BillM
The problem isn't urine and spilled coffee. It's when you use Cadmium plated hardware on Titanium parts, and most aircraft hardware is Cadmium plated.

It might be okay to pee on a Titanium firewall, just don't use standard, cad plated, aircraft hardware to hold your motor mount on. ...or the gasclator, or anything else mounted to the firewall. Titanium is also damaged by Silver and lots of different lubricants and solvents.

Titianium is good stuff but a homebuilder really needs to do his homework before using the stuff.
 

Topaz

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IMHO, use stainless and then use the money you saved to go buy your wife/girlfriend a nice dinner for putting up with your build. Or a nice dinner for enthusiastically supporting your build. You'll get far more out of that than from a titanium firewall.

There's nothing titanium can give you that a "less cool" metal couldn't do for you at half the price, unless the design calls for titanium in the first place. As for weight savings, the paint on the airplane will weigh more than the firewall, even if you choose stainless.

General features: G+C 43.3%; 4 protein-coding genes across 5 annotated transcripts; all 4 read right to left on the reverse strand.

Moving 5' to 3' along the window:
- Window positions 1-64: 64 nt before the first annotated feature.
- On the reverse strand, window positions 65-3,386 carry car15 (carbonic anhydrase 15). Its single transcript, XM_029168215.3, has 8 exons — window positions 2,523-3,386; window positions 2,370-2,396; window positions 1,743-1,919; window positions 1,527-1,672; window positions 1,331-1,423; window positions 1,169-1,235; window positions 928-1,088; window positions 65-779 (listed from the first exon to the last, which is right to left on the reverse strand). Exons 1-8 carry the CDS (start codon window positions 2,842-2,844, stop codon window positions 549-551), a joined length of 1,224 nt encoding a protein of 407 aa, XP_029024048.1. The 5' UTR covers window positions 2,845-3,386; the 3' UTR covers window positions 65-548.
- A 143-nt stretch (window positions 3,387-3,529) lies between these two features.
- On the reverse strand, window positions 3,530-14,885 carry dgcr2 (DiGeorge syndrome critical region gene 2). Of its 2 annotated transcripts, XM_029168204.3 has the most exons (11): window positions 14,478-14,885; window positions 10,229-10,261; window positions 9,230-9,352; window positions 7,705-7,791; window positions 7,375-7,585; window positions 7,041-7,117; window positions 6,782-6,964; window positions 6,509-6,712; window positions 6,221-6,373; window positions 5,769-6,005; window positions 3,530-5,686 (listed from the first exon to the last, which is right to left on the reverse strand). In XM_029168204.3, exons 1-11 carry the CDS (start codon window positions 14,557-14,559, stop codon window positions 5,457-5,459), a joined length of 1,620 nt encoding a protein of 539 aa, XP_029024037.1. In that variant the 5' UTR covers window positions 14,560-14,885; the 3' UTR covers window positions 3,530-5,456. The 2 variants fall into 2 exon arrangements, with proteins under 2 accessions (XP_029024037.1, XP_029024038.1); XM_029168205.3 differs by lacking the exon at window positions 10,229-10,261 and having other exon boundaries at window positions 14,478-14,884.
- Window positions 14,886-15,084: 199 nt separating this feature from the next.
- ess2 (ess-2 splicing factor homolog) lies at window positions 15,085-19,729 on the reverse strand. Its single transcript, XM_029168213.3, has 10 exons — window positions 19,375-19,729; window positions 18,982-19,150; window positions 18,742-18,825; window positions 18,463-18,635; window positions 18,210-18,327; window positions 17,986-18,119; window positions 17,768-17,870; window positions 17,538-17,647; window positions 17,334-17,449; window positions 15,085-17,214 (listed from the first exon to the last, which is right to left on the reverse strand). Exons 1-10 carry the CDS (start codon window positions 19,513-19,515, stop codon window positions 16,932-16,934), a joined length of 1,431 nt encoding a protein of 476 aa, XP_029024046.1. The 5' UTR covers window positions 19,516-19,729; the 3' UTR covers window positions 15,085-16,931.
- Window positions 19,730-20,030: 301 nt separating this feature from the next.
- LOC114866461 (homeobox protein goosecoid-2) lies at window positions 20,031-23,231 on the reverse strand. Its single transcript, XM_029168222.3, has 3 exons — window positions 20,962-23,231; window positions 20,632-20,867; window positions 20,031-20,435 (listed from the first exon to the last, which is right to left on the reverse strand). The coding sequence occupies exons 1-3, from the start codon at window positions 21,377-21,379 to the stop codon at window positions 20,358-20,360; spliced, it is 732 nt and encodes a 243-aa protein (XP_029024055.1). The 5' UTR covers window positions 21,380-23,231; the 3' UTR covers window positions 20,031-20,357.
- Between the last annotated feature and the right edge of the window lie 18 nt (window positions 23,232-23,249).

mcrae0104

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IMHO, use stainless and then use the money you saved to go buy your wife/girlfriend a nice dinner for putting up with your build. Or a nice dinner for enthusiastically supporting your build. You'll get far more out of that than from a titanium firewall.
Or go with galvanized so you have money for a nice bottle of wine too. Unless it's a show plane I wouldn't think anything of it.
 

mcrae0104

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I'm imagining a relief tube connected to a cooling spray bar. Wait, no, maybe that's not a great idea...
 

Himat

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Or go with galvanized so you have money for a nice bottle of wine too. Unless it's a show plane I wouldn't think anything of it.
Stainless steel differ in one property to carbon steel that can make a difference in a firewall, the usual 316 stainless steel does not conduct heat as well as carbon steel.
 

Matt G.